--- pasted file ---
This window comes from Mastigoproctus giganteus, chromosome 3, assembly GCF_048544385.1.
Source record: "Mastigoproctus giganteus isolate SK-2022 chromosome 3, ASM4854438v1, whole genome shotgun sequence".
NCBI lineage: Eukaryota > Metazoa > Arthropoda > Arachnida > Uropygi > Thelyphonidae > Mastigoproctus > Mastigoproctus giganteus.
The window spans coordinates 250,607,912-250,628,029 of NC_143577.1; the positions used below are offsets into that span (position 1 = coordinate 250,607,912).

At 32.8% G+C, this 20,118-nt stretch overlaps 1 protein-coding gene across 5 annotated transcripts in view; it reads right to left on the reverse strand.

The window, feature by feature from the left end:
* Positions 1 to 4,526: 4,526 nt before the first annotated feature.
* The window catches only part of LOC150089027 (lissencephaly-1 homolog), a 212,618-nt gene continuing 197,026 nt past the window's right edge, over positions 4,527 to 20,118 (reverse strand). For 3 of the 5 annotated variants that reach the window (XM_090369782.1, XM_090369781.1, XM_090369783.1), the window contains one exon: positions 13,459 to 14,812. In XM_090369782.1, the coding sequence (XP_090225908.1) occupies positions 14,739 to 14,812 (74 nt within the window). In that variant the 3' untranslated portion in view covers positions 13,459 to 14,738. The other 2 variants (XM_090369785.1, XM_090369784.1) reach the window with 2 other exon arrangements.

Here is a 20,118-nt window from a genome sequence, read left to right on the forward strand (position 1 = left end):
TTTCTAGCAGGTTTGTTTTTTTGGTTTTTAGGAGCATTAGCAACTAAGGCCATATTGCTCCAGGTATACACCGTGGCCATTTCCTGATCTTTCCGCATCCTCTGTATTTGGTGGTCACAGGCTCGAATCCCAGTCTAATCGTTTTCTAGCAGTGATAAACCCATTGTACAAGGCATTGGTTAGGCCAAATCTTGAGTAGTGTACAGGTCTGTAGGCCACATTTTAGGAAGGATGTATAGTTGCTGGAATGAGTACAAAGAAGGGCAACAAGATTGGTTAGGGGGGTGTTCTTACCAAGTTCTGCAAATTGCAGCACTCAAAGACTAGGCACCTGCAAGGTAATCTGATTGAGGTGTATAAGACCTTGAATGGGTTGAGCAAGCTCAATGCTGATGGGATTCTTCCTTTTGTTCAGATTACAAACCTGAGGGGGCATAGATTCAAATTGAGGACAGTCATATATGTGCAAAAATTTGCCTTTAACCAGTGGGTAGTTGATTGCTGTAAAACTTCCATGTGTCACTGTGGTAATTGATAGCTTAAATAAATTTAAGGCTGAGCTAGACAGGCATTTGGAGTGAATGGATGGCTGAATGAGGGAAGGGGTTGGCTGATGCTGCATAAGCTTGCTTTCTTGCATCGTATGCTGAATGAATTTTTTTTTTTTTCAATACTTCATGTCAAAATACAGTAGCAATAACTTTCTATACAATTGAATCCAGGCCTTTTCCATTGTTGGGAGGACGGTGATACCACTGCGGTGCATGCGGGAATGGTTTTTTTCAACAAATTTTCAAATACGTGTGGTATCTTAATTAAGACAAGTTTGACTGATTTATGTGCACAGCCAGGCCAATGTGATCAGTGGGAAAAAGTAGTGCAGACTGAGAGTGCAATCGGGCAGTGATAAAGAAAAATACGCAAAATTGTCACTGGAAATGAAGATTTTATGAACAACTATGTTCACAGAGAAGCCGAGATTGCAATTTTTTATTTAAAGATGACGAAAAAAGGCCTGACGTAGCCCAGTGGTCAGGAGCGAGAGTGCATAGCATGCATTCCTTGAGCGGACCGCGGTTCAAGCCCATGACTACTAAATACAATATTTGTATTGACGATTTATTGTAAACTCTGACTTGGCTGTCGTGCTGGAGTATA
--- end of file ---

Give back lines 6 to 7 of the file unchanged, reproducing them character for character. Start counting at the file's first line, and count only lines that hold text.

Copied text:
The window, feature by feature from the left end:
* Positions 1 to 4,526: 4,526 nt before the first annotated feature.